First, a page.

Music: Beirut

Like a lot of bands these days, Beirut didn’t get its start in a garage, but rather in a bedroom. That’s where a young Zach Condon started recording songs on his own. But Condon had acquired music

Like a lot of bands these days, Beirut didn’t get its start in a garage, but rather in a bedroom. That’s where a young Zach Condon started recording songs on his own. But Condon had acquired musical influences beyond what the average teen is usually exposed to; legend has it that, while traveling throughout Europe after quitting high school, Condon became enchanted with Balkan Folk and traditional Eastern European sounds, an influence that became a big part of Beirut’s style.

Beirut started officially coming together in Albuquerque, N.M., when Condon enlisted Jeremy Barnes (ex-Neutral Milk Hotel member and leader of his own group, A Hawk and a Hacksaw) and Heather Trost (also of AHAAH) to help him record Beirut’s surprising debut, Gulag Orkestar. Condon handled the bulk of instrumental duties, playing everything from horns and accordion to clarinet and glockenspiel.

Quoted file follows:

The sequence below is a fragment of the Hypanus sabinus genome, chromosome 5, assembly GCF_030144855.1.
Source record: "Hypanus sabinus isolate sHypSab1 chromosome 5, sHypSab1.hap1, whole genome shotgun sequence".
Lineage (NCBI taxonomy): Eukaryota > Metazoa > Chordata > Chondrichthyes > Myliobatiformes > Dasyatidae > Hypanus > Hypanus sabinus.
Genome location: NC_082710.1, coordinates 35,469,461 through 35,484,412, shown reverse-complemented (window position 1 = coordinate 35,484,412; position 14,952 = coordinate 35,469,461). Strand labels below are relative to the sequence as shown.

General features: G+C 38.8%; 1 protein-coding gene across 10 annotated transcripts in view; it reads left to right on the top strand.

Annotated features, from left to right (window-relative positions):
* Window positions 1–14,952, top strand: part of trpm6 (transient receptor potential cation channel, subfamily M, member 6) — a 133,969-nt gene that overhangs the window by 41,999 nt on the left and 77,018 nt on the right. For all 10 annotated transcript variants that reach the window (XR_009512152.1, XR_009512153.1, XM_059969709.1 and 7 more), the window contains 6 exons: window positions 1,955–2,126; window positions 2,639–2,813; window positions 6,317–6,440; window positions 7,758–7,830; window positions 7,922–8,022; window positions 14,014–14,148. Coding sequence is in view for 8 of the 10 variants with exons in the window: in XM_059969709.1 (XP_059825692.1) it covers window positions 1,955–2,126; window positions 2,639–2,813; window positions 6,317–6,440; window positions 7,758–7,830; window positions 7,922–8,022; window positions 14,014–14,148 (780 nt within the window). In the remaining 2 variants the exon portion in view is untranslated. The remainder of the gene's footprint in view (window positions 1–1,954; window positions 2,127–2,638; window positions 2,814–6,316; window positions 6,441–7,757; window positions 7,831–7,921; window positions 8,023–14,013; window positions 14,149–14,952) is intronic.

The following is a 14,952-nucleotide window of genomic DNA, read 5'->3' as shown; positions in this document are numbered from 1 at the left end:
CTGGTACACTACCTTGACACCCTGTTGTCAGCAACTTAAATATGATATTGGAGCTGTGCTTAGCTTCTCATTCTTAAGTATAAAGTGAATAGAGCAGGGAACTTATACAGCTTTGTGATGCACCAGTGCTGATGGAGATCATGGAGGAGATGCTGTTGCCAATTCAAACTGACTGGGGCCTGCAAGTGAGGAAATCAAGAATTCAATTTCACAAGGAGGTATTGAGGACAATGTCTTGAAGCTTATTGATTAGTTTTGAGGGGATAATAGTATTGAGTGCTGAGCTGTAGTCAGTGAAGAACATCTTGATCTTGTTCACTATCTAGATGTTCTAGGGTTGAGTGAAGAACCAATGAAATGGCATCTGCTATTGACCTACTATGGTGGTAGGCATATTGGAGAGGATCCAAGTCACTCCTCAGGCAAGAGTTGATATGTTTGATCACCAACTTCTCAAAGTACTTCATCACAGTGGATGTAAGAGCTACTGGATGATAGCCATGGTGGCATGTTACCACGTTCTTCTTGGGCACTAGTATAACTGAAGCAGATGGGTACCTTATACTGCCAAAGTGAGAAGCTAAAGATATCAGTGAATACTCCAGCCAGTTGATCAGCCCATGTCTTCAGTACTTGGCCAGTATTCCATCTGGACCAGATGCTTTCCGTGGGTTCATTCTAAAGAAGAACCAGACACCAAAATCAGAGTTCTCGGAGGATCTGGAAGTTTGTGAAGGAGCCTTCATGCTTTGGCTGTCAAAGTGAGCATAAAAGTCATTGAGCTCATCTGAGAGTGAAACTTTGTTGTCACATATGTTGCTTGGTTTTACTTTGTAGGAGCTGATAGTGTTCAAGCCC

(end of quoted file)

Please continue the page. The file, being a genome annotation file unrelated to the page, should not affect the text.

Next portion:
Condon signed with Jersey label Ba Da Bing!, then relocated to Brooklyn and assembled a live band. Gulag came out in 2006 and quickly became a critical smash. Since the debut, Beirut’s fan base continued to increase as Condon released a few unusual but fascinating EPs, including an all electronic one and one recorded with a 19-piece Mexican band (the divergent EPs were packaged together as March of the Zapotec/Holland).

Beirut plays Bogart's Friday with Ramesh. Go here for Mike Breen's full Sound Advice.

Scroll to read more News Feature articles
Join the CityBeat Press Club

Local journalism is information. Information is power. And we believe everyone deserves access to accurate independent coverage of their community and state.
Help us keep this coverage going with a one-time donation or an ongoing membership pledge.

Newsletters

Join CityBeat Newsletters

Subscribe now to get the latest news delivered right to your inbox.